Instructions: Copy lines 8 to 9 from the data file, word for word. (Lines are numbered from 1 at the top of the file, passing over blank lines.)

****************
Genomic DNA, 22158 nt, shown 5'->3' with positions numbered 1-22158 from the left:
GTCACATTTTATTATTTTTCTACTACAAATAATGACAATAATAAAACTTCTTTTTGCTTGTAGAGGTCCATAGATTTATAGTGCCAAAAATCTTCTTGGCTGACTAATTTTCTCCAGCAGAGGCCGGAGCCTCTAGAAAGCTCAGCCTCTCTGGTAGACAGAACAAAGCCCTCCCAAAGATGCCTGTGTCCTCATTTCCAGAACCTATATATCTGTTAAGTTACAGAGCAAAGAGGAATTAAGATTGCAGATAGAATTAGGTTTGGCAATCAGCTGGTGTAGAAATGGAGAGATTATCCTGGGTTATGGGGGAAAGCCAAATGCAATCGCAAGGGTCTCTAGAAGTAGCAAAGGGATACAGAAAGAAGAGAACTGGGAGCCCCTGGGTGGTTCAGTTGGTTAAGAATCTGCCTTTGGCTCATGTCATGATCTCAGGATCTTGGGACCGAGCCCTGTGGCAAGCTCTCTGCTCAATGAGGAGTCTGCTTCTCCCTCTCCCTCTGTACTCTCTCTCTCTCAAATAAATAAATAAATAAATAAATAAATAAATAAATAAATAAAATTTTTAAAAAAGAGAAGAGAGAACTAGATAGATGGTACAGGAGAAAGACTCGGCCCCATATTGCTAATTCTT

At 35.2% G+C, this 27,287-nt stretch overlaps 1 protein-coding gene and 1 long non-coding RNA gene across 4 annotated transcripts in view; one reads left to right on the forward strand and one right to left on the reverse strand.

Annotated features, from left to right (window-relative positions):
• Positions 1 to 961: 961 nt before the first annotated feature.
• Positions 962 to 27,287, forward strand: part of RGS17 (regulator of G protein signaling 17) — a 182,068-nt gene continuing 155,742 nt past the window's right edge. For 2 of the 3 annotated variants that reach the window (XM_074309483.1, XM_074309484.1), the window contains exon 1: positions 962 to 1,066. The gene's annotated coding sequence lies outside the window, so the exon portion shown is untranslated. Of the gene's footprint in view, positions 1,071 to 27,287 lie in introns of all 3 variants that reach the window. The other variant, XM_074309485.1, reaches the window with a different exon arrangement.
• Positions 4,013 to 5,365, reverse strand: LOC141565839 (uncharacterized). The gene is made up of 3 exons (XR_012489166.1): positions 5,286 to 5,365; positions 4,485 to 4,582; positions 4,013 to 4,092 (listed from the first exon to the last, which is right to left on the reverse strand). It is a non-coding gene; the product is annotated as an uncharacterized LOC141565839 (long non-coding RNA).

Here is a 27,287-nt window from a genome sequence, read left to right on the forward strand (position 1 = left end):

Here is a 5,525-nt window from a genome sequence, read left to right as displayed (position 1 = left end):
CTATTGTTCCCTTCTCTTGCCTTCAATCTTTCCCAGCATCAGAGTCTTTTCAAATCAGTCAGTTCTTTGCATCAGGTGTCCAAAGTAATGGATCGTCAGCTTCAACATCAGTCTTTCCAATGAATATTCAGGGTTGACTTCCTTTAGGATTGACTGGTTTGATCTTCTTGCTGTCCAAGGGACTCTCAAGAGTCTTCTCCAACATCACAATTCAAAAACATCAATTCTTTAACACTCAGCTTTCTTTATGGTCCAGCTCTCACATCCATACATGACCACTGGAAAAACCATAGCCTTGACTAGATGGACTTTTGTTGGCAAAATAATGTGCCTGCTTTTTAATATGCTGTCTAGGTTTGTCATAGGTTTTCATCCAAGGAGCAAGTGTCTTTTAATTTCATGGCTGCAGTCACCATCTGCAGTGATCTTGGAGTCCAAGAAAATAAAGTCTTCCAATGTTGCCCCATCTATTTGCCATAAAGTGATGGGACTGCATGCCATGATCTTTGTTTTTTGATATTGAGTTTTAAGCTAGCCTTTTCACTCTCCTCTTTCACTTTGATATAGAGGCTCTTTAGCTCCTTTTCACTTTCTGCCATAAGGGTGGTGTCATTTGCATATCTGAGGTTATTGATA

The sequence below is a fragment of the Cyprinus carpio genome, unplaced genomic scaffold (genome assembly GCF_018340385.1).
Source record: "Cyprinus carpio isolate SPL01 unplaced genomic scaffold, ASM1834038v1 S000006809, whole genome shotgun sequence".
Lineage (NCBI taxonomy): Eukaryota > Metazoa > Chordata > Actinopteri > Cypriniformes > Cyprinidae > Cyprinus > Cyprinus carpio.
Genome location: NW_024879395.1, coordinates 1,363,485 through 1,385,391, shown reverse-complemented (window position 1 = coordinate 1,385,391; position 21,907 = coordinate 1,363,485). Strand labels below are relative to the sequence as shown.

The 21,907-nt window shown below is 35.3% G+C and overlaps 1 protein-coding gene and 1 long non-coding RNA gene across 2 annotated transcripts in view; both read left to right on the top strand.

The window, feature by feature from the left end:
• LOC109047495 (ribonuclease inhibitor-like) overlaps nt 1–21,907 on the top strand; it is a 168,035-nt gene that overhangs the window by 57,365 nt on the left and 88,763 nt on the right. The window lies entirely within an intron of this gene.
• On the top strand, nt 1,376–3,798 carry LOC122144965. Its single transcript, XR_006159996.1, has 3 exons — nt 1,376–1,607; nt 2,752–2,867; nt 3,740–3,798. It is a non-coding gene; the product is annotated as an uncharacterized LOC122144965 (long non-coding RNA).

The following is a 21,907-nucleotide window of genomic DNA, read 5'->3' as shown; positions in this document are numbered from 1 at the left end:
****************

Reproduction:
Here is a 27,287-nt window from a genome sequence, read left to right on the forward strand (position 1 = left end):

Here is a 5,525-nt window from a genome sequence, read left to right as displayed (position 1 = left end):